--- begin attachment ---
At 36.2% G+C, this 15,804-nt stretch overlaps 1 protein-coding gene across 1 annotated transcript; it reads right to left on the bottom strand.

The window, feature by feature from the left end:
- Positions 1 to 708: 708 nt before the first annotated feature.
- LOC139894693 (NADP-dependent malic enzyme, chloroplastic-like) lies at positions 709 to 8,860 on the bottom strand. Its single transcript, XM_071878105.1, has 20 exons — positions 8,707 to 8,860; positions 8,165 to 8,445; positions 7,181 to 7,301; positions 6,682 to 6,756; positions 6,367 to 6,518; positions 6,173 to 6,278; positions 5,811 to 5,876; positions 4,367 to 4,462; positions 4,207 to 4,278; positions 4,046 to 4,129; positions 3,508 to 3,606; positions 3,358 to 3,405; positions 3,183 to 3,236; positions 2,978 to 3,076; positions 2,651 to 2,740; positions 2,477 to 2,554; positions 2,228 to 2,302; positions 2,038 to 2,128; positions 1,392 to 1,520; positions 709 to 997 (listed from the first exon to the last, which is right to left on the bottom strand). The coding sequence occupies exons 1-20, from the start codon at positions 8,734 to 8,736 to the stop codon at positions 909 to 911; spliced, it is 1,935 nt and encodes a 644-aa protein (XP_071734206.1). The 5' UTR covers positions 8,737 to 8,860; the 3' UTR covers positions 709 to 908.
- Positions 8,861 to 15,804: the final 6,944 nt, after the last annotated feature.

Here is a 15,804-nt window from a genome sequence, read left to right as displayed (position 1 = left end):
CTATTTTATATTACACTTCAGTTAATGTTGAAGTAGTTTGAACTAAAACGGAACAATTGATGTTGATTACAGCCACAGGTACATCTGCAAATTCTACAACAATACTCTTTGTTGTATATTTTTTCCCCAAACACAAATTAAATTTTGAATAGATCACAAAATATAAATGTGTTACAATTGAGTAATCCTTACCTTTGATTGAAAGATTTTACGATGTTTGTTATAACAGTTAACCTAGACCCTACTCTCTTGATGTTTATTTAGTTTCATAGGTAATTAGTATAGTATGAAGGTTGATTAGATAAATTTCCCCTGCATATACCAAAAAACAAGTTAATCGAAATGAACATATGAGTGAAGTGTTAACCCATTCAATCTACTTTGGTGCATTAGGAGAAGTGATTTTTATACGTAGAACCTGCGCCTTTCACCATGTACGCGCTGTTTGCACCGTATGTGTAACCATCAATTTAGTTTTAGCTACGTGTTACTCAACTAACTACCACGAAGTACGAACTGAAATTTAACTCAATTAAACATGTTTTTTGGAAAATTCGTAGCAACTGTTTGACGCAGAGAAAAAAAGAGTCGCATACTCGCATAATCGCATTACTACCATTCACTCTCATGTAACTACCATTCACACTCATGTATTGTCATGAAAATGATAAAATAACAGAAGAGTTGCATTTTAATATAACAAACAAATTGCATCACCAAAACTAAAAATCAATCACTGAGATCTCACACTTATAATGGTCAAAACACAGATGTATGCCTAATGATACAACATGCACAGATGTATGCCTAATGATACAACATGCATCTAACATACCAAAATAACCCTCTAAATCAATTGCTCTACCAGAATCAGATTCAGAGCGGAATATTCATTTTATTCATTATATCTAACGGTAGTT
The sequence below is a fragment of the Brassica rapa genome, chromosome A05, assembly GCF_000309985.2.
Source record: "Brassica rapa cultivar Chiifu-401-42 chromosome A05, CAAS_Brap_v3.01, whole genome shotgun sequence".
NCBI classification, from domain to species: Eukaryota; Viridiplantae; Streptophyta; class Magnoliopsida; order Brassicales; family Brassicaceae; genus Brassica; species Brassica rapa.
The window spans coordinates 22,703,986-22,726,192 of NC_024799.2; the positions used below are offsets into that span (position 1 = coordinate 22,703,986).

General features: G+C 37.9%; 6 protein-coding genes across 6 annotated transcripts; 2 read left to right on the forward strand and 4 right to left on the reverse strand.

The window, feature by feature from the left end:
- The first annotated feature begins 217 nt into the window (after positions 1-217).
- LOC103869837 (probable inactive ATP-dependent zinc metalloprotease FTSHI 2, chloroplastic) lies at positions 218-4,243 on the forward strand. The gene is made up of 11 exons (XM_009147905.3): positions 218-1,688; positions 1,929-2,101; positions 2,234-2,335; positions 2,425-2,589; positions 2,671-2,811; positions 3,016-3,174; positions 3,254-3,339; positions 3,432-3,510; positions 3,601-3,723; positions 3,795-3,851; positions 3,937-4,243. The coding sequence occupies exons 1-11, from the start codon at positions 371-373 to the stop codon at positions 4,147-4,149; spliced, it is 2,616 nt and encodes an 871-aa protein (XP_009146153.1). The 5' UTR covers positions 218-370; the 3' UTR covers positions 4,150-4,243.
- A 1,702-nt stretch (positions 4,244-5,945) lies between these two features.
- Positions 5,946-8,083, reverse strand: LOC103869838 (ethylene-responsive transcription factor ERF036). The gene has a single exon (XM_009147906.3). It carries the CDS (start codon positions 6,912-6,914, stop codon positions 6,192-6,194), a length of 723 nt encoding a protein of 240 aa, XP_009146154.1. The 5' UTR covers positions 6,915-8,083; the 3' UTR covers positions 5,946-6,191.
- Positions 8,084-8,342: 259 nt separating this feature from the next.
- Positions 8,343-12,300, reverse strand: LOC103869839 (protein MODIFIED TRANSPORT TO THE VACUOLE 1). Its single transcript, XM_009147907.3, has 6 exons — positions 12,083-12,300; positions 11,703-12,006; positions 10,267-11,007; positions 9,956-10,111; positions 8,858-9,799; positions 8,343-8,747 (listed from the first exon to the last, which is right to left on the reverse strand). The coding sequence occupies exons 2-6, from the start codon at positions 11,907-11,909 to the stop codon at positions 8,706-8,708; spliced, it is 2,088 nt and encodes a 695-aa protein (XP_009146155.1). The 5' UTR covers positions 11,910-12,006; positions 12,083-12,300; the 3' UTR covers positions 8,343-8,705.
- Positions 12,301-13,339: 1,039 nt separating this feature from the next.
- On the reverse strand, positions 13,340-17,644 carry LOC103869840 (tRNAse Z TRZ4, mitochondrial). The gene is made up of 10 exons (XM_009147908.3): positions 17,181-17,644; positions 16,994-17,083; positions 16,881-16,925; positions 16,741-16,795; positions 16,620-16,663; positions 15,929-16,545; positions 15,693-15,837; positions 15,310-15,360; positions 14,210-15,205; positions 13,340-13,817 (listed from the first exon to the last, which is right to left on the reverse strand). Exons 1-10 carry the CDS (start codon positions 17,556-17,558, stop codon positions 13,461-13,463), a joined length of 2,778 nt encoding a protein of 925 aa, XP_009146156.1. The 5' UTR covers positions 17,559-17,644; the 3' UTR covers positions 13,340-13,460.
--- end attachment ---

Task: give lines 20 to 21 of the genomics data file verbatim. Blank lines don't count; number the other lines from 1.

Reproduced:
- Positions 12,301-13,339: 1,039 nt separating this feature from the next.
- On the reverse strand, positions 13,340-17,644 carry LOC103869840 (tRNAse Z TRZ4, mitochondrial). The gene is made up of 10 exons (XM_009147908.3): positions 17,181-17,644; positions 16,994-17,083; positions 16,881-16,925; positions 16,741-16,795; positions 16,620-16,663; positions 15,929-16,545; positions 15,693-15,837; positions 15,310-15,360; positions 14,210-15,205; positions 13,340-13,817 (listed from the first exon to the last, which is right to left on the reverse strand). Exons 1-10 carry the CDS (start codon positions 17,556-17,558, stop codon positions 13,461-13,463), a joined length of 2,778 nt encoding a protein of 925 aa, XP_009146156.1. The 5' UTR covers positions 17,559-17,644; the 3' UTR covers positions 13,340-13,460.